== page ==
Report of Ongoing Police Abuse
of Prostitute Case
by Carol Leigh
About a year ago, a woman I had known regularly while doing outreach on the streets, told me that an officer had arrested her and in the process said, "You black whores, you're all trash. I'm going to see you dead in an alley some time and I'll be glad."
She replied to him, "You don't have the right to talk to me like that." The officer, Greg Breslin, then punched her very hard in the face. The victim filed a report about the incident. Another officer, Steve Mooney, witnessed this and made a report concerning this incident.
The victim informed me that the Police Commission was investigating, and that the officer is being charged through Internal Affairs. The case was charged in November 1994, and coming before the Commission in August 1995. Commissioner Hewlit is overseeing this investigation for the Police Commission.
I spoke with Lt. Baretta of the Police Commission in late August. He thanked me for calling, and was supportive. Lt. Baretta explained that she is a crucial witness (she’s the victim) and he said they were very concerned that she testify. He said they were glad to have support for her.
The date for the hearing had been postponed from early August until August 23rd (at 850 Bryant, Police Commission Hearing Rm 551) I expressed concern to the attorney prosecuting the case, that she was on the street, and as a person testifying in a case of this sort, she could be vulnerable. Jerry Akins, the attorney, said that he was also concerned for her safety during this postponement and was assured by the attorney representing Breslin that 'nothing would happen to her.'
During the hearing, the victim was very composed, and came across as a down to earth, reasonable and proud person. It came out that the officer who had struck her had torn the earring out of her ear in the process. The attorney for Breslin implied that the victim was extremely rowdy and that the officer had an excuse for hitting her as she was handcuffed to the bench. This assertion was apparently exaggerated, and was a sharp contrast to the demean of the victim during the hearing.
The attorney for Greg Breslin attempted to suggest that the victim was a 'chronic complainer' about police abuse, and had attacked police officers on other occasions, which was not that case. One case involved an incident in southern California in a town which the victim had never even been. Despite a complete absence of evidence, the attorney for Greg Breslin pursued this attempt to smear the victim's position, based on this assertion.
Another incident involved another vice officer (who is notorious for abusive language and discriminatory treatment of women on the street) who claimed that the victim did not conduct herself appropriately in the course of an interaction. Although the officer who reported the incident had not made a report at the time, and his account was substantially different than the victim's, the defense attorney used the statement made by the second officer in an attempt to impeach the witness.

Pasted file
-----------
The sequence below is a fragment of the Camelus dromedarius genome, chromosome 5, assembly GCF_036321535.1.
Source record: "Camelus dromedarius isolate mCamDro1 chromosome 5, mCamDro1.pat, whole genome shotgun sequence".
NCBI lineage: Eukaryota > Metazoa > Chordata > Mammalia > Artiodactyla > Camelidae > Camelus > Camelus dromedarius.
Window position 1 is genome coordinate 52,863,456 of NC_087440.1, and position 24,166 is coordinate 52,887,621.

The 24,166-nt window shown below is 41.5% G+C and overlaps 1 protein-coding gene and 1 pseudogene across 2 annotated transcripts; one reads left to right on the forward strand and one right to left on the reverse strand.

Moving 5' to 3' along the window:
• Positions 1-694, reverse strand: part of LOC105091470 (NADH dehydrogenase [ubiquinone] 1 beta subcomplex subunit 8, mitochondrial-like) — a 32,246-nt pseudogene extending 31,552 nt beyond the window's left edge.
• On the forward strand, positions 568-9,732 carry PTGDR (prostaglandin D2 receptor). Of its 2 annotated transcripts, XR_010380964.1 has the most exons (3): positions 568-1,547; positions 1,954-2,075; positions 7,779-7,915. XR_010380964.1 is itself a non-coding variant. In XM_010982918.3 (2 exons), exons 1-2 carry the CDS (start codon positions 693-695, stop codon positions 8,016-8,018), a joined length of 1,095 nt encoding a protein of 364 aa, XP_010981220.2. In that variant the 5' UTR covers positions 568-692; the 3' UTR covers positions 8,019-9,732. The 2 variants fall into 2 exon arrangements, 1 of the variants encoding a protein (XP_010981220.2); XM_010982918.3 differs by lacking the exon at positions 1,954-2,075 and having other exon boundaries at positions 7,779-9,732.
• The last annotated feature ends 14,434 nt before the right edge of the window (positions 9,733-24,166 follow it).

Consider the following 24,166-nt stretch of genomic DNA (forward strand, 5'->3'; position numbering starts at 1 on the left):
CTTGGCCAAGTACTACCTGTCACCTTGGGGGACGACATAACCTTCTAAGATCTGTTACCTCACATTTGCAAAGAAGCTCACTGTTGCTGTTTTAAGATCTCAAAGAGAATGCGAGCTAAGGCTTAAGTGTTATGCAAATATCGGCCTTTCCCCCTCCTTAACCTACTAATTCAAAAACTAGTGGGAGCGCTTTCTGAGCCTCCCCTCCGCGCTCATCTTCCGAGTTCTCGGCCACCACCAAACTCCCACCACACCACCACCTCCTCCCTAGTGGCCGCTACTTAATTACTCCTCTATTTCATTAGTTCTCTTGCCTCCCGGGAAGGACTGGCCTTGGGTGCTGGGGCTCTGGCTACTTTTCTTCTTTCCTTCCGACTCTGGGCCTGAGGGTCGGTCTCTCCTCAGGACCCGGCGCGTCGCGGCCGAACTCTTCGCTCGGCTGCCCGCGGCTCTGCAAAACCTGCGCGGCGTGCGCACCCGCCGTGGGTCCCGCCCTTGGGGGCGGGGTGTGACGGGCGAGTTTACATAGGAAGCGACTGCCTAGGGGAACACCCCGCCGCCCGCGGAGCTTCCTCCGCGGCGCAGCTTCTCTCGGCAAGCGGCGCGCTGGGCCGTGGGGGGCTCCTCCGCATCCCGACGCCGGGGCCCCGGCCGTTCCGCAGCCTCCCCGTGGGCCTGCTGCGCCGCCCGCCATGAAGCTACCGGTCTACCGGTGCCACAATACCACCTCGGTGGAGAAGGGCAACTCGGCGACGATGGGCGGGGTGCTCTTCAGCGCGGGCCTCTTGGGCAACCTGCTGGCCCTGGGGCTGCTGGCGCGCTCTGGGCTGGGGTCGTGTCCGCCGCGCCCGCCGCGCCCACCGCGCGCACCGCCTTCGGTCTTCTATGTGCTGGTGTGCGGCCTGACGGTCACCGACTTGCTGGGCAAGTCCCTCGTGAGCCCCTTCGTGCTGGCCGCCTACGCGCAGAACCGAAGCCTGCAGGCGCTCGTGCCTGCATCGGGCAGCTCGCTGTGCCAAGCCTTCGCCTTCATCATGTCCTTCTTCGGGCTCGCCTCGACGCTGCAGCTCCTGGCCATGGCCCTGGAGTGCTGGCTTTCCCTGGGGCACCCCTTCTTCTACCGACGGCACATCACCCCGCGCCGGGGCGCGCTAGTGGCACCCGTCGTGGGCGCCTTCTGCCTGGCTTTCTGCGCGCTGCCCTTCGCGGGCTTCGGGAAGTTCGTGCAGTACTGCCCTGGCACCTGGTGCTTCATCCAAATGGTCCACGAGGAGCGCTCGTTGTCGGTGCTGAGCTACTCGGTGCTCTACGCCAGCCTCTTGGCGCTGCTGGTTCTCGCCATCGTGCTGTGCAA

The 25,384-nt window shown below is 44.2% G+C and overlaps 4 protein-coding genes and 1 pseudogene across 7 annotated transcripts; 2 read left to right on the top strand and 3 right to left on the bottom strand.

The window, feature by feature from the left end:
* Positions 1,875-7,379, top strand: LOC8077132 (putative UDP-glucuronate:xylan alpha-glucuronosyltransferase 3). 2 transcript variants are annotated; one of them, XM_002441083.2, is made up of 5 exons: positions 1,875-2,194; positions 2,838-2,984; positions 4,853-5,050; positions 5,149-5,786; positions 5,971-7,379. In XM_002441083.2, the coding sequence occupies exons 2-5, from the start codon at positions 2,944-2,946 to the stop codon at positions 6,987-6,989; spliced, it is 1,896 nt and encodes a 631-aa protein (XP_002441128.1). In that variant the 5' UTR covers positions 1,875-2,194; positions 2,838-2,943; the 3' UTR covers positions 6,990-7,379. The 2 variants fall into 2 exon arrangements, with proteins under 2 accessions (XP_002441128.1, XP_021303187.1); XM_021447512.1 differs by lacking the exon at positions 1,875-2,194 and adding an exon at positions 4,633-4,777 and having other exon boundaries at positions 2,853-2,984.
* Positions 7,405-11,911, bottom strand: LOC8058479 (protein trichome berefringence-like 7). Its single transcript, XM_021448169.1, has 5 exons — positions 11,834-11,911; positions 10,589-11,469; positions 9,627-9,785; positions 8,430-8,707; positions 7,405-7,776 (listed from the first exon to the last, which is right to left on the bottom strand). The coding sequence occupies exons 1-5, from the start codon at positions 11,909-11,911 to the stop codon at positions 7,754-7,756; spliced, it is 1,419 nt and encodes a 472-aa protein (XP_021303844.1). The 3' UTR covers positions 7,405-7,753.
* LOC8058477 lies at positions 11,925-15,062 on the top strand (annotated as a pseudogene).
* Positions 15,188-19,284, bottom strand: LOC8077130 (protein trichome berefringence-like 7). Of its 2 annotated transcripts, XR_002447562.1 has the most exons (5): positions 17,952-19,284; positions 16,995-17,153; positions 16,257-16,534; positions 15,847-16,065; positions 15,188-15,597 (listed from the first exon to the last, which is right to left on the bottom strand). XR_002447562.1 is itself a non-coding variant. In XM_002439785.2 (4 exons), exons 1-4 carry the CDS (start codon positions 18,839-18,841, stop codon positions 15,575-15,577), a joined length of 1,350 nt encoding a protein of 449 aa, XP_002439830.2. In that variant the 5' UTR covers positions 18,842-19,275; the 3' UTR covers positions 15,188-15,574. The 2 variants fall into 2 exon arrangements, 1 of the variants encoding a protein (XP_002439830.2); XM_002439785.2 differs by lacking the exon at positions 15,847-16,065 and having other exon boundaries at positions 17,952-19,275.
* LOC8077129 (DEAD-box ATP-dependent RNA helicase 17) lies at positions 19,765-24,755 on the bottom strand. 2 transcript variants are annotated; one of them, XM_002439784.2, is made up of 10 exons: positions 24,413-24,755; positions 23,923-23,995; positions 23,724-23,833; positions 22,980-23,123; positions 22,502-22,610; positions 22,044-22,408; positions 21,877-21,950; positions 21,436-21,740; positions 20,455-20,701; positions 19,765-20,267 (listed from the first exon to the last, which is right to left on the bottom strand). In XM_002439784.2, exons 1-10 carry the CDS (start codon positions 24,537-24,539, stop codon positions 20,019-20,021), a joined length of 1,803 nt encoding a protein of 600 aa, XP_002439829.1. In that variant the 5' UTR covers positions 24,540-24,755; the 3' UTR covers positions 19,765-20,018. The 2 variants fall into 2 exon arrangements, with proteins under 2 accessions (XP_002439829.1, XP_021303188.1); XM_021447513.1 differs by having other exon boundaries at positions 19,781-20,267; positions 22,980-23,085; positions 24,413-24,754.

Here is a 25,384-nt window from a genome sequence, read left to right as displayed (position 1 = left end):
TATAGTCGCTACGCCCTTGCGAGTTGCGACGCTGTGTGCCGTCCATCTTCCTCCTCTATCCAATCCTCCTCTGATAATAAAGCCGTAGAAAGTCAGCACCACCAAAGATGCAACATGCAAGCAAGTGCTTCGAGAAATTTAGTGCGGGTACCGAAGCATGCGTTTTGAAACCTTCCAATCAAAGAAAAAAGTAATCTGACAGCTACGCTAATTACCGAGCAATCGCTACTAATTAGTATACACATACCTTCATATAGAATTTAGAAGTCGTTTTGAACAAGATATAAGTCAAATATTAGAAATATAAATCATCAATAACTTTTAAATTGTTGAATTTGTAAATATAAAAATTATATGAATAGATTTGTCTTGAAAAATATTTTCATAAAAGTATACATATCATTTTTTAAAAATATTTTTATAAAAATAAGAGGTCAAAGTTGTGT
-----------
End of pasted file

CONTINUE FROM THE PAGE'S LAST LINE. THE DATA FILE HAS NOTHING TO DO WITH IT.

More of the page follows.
In early October there was a fairly scandalous rumor that the case was 'pulled' to protect the rights of the police officer, Greg Breslin. I have heard that this effort to 'pull' the case is being challenged, although I am not sure of the details.
Because of the marginalization of those who work on the street compounded by the criminalization of prostitution, it is difficult for prostitutes to seek recourse for crimes committed against them.
Prostitutes are unable to make complaints against officers in cases of illegal arrest, misconduct and abuse, as they are highly dependent on the good graces of the police, who 'oversee' street activities.
Prostitutes are also unlikely to go to the police, because of her/his criminal status, in cases of domestic violence, or if they are raped or robbed. Although the issue of complaints of repeated abuse of prostitutes have been brought to the attention Vice Squad Officers Curran and Dutto, the department insists that complaints must be filed against individual officers in order for action to be taken. Prostitute's advocates found this proposal unworkable for the above reasons, but hoped to find alternatives.
AB1035 (currently on the floor of the Senate, and soon to pass) grants wide discretion to the police in terms of arrests of people suspected of loitering with the intent to engage in prostitution or drug dealing. What will this mean to people on the streets? This wider police discretion has yet to be factored into an equation which already equals lack of civil rights for many marginalized San Franciscans.